5. Horned Melon
A spiky orange oddity crammed with green jelly and white seeds, the horned melon (Cucumis metulifer, Cucurbitaceae) has gone global in recent decades; New Zealand, Israel, and Kenya are among countries shipping it around the world. Back in its native habitat, southern Africa, the plant is little used, but in a few places—Malawi, for instance—people grow it for sale in the local food markets. Seemingly, its home territories could make much more of this strange comestible, not only as a dessert fruit but also as a vegetable like cucumber.
6. Kei Apple
The shrubby plant known botanically as Dovyalis caffra (Flacourtiaceae) produces fruits that resemble little golden apples. Indigenous to the southern zone—including Malawi, Zimbabwe, Mozambique, and South Africa—it becomes bespangled with fruits whose thin, tough skin shelters a yellow, melting, juicy pulp with a lively aroma.
Marula (Sclerocarya birrea, Anacardiaceae) is prized for its fruits as well as its seeds. Both are in high demand from Cape Verde to the Cape of Good Hope. In some societies, the tree ranks as a major food supplier. The plum-sized fruits have a thick yellow peel and translucent white flesh. They can be eaten fresh but most are processed into things such as beverages, jams, and jellies. Although the succulent pulp has a unique flavour, writers struggling for a frame of reference have variously likened it to litchi, apple, guava, or pineapple. The kernels inside the seeds are commonly compared to macadamia nuts.
The melon (canteloupe, muskmelon; Cucumis melo, Cucurbitaceae) is one of the two African fruits that are known around the world. All the warmer regions produce it, of course, and millions enjoy a melon for breakfast, lunch, or dessert. Today’s melons are based almost entirely on seeds carried out of Africa, probably on the backs of camels northward across the Sahara in the time of the Pharaohs. While today India, Japan, and many other countries have greatly improved, locally selected varieties, the full wealth of the species’ diversity was not only left behind, it was forgotten, and remains to this day largely untapped. Who knows what kinds of 21st-century melons can be developed by finally utilizing the “lost” half of this fruit’s heritage?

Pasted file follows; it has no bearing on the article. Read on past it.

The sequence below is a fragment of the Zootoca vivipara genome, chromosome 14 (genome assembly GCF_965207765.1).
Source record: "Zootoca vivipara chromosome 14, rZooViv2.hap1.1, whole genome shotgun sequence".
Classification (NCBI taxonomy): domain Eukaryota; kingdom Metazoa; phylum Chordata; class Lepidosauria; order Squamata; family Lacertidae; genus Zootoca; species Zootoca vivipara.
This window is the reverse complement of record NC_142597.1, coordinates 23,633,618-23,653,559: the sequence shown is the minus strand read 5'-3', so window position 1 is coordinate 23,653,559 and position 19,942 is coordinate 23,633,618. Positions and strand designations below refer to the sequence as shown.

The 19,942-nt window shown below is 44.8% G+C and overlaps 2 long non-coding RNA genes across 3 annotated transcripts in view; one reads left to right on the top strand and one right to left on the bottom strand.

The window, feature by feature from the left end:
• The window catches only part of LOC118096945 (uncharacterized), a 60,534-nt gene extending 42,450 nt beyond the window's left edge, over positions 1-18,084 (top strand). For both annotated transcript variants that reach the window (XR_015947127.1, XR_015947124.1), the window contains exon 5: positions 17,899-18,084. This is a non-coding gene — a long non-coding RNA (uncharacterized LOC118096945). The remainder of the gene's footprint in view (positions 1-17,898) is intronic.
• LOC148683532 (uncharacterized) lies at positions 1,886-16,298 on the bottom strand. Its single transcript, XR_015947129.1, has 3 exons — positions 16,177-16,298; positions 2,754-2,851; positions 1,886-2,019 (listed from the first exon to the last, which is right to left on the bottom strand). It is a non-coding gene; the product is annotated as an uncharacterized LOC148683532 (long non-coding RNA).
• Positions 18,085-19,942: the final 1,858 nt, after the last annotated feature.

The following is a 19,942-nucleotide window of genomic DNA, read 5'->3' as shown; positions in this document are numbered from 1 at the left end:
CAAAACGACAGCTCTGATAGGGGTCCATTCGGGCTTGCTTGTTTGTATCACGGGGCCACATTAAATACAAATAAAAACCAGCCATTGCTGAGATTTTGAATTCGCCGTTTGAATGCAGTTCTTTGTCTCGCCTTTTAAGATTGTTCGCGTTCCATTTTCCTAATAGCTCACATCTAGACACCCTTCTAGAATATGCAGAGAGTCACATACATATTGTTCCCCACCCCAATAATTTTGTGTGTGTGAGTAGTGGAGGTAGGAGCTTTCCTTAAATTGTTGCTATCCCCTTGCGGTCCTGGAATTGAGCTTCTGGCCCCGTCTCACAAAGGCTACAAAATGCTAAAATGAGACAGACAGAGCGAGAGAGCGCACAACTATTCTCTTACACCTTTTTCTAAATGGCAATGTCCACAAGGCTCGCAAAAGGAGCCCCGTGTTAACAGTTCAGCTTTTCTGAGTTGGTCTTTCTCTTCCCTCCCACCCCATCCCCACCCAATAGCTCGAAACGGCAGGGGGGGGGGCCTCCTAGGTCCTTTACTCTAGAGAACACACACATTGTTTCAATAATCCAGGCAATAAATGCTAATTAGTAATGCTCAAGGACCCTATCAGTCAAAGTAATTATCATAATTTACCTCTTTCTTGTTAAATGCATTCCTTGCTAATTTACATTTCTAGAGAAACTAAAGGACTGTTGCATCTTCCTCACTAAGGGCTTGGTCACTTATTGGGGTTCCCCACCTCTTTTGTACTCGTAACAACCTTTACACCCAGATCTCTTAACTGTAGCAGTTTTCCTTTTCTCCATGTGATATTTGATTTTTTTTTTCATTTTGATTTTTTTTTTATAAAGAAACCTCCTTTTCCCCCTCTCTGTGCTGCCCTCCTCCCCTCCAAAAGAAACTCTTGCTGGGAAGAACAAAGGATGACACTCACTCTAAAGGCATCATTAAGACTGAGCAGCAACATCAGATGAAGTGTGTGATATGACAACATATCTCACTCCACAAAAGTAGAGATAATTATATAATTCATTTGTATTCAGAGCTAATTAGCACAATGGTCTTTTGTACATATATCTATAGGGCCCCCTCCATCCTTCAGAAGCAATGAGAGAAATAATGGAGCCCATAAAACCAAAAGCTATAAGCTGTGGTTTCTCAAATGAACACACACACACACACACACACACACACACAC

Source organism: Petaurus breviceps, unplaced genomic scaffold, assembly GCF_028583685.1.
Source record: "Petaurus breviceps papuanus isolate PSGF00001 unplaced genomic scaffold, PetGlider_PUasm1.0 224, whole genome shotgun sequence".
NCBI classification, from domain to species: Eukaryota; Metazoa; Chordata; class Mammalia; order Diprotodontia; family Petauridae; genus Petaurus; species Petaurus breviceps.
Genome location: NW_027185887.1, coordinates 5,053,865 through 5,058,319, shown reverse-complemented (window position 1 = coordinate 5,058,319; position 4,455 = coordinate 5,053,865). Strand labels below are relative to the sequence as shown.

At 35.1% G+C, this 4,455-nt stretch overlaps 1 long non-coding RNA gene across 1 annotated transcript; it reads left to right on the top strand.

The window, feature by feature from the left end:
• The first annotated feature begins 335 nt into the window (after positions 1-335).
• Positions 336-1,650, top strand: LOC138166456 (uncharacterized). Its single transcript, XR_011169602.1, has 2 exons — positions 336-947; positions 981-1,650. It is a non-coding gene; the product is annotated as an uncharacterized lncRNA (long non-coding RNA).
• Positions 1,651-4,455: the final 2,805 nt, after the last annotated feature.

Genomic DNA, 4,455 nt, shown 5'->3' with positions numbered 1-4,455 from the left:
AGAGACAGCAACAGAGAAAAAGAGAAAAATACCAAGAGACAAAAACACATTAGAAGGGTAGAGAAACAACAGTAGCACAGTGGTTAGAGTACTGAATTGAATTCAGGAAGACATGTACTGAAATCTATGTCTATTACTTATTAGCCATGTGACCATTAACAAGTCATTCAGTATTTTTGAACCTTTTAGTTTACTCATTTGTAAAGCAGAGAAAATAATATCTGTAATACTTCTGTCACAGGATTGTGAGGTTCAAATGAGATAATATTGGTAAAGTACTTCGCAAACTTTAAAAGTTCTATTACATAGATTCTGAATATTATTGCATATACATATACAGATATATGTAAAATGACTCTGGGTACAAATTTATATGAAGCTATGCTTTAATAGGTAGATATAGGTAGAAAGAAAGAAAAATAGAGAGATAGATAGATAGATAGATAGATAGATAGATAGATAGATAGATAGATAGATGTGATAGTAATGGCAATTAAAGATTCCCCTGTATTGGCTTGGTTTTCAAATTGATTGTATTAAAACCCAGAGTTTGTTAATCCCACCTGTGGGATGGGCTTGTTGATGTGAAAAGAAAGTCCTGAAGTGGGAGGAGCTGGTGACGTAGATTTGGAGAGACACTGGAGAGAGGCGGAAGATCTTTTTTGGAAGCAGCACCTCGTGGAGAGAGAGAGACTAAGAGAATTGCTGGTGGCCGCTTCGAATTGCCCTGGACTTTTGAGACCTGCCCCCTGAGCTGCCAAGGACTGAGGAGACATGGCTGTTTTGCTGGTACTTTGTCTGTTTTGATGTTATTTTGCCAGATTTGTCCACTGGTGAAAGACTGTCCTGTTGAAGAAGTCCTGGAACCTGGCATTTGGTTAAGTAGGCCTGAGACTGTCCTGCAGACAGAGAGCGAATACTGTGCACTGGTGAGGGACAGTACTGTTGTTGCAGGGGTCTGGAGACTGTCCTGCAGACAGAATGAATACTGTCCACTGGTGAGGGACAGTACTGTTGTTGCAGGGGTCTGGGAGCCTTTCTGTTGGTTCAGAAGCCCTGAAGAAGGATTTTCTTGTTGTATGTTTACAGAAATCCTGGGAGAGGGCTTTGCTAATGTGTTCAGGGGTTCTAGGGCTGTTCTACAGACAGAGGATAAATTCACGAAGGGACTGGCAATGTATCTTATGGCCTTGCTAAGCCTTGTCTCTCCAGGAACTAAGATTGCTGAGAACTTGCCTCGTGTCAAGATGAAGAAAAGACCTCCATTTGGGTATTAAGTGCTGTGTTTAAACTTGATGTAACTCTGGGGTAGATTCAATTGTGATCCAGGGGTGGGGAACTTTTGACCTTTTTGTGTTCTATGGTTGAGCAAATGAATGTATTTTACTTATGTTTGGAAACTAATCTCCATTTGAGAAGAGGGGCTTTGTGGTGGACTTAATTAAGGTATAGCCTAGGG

Throughout the tropics tamarind (Tamarindus indica, Leguminosae) provides an attractive backdrop to roadsides, fields, and markets from the East Indies to the West Indies. And everywhere it grows, people enjoy the shade cast by its feathery foliage, not to mention the curiously sweet-sour pulp found inside its brittle, grey-brown pods. What is not widely known is that tamarind is actually from western Africa. The original wild version, a common savanna tree, can be found over an area stretching from the Atlantic seaboard to the verge of Central Africa’s rainforests and east. Senegal’s capital is named for this tree, which in the local Wolof language is called “Dakar.” Despite its current spread, this species is far from fully exploited, and it could become an even greater tree in the tropics, notably including countries within the boundaries of its home continent.
Other than botanists, few people consider that watermelon (Citrullus lanatus, Cucurbitaceae) is indeed African. Yet this crop’s wild ancestors are scattered abundantly across the dry wastes of the continent’s semi-arid southern hinterland. The ancestral genes to be found in the wild and tended watermelons bespeckling millions of hectares in countries such as Botswana and Namibia seem likely to provide the genetic means for creating new varieties, new seed foods, new pickles, and new types of watermelon fruits with unusual colors, shapes, sizes, and flavors. It is entirely possible that genes from Africa’s wild types could soon spark a watermelon rebirth worldwide.
Now, concerning the thought around the lost fruits of Africa, the only reason why these fruits are considered ‘lost’ is because Africans have lost their connection to the beauty, nutrition and ability of these fruits to save the continent from the so-called food insecurity. We have embraced foreign fruits and abandoned the very indigenous African fruits that were tailored to our nutritional needs.
To show you how much we have lost connection with our indigenous fruits, ask yourself, when was the last time Tamarind came to your mind when you were planning to go shopping?
That’s how deep our disconnection from our African crops is. But we can make changes. We can start now.
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Passionate about getting God's message concerning Afrika and the end times to the world, in order to heal, restore and rebirth Afrika to her true purpose and destiny in God.